The countdown for NIS-2 is on: By 17 October 2024 at the latest, the new EU directive on network and information security must be transposed into national law. NIS-2 not only expands the circle of affected companies and public institutions - by up to 100,000 additional organisations across Europe - but also tightens the prescribed protective measures. Among other things, possible security risks in supply chains and supplier relationships come more into focus. As a result, NIS-2 also has an impact on a great many other companies.
To ensure the security of their supply chains, CRITIS operators must take into account "the specific vulnerabilities of each immediate supplier and service provider, as well as the overall quality of the products and cybersecurity practices of their suppliers and service providers, including the security of their development processes" - according to the current draft of the NIS-2 Implementation Act (NIS2UmsuCG). Supply chain risks thus become compliance risks for the organisations concerned.
In this presentation, Knut Trepte shows how companies can prepare for the requirements of NIS-2 in good time - and what role certifications such as Common Criteria EAL 4+ play in this. Using SUSE Linux Enterprise Server (SLES) as an example, he explains what the use of a certified operating system means for legal liability.
The Common Criteria for Information Technology Security Evaluation, or Common Criteria for short, make it possible to evaluate the security of IT products according to general criteria. The internationally recognised standard defines seven trustworthiness levels, which contain increasing requirements for the testing and evaluation of a product.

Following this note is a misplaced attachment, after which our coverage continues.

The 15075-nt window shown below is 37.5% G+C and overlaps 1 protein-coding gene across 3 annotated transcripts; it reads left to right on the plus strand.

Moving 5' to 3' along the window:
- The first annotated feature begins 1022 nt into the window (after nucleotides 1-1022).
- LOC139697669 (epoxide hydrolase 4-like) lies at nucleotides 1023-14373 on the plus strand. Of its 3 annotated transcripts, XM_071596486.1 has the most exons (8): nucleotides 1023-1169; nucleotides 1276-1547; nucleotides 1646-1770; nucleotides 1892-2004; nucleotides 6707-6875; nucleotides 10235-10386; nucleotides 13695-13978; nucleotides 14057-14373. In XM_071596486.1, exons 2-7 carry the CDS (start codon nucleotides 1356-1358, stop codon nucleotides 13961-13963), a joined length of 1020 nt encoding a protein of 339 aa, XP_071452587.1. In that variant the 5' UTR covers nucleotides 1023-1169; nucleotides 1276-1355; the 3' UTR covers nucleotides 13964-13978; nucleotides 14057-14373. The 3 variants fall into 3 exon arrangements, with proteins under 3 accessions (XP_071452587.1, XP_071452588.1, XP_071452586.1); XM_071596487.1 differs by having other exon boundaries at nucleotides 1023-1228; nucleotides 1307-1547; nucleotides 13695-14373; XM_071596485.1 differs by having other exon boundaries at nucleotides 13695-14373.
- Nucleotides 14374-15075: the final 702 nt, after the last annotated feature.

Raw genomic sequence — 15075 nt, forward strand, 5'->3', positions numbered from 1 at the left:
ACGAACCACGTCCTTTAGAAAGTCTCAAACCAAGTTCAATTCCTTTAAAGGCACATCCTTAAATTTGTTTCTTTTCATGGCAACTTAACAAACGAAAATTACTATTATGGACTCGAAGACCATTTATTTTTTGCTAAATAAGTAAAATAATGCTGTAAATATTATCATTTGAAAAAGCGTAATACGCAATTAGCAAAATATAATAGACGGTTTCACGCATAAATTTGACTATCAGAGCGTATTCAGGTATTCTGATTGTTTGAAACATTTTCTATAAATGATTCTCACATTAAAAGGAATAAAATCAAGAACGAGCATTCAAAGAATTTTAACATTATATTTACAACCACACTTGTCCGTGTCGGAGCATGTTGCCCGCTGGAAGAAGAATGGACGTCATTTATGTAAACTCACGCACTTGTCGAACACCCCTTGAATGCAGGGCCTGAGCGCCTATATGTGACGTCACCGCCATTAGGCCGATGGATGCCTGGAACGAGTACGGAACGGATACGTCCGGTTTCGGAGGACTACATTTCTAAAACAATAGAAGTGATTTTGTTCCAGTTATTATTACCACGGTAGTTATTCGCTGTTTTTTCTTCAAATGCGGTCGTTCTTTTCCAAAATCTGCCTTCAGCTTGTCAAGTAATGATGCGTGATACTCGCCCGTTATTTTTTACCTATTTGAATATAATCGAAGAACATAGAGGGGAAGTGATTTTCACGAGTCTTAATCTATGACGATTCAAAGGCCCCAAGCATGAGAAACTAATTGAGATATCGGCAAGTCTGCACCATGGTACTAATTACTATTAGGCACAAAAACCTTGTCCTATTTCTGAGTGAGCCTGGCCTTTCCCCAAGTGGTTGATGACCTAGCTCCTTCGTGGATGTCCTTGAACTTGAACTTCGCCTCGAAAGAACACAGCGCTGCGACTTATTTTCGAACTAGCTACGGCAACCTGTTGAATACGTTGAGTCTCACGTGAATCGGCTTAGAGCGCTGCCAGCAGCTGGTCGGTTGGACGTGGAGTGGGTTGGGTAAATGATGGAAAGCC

SUSE Linux Enterprise Server received Common Criteria EAL 4+ certification from the German Federal Office for Information Security (BSI) in 2021. This was based on a comprehensive evaluation of the product and all development and security update processes by atsec information security and BSI officials. The Evaluation Assurance Level 4 augmented by ALC_FLR.3 (EAL 4+) confirms that SLES meets the highest security requirements for the product and the entire supply chain for mission-critical infrastructures - on x86-64 as well as on IBM Z and Arm architectures. This makes SUSE currently the only vendor of a current general purpose operating system that is Common Criteria EAL 4+ certified for all these platforms.
Against the background of the NIS-2 regulations, this certification is an enormous advantage for companies using SLES: They can rest assured that the development and production processes of their operating system have been evaluated by an independent body. This significantly reduces legal liability, as the security of the software supply chain can be considered to have been audited by the German Federal Office for Information Security (BSI).
In addition to Common Criteria EAL 4+ certification, SLES also meets the requirements of other national and international security standards. These include FIPS 140-2/3 for encrypted communications and data storage, the Google SLSA standard for secure supply chains, and security certifications from Spain's Centro Criptológico National (CCN) and South Korea's Telecommunications Technology Association (TTA).
SUSE follows the principle of "certify once, use many" when certifying its operating system products. This means that the certified security and standards of SLES are also transferred to SLE Micro and SLE BCI (Base Container Images) through the common code base. This makes it easier for companies to meet compliance requirements for their entire IT.
For more information on SUSE's certifications, click here: https://www.suse.com/support/security/certifications/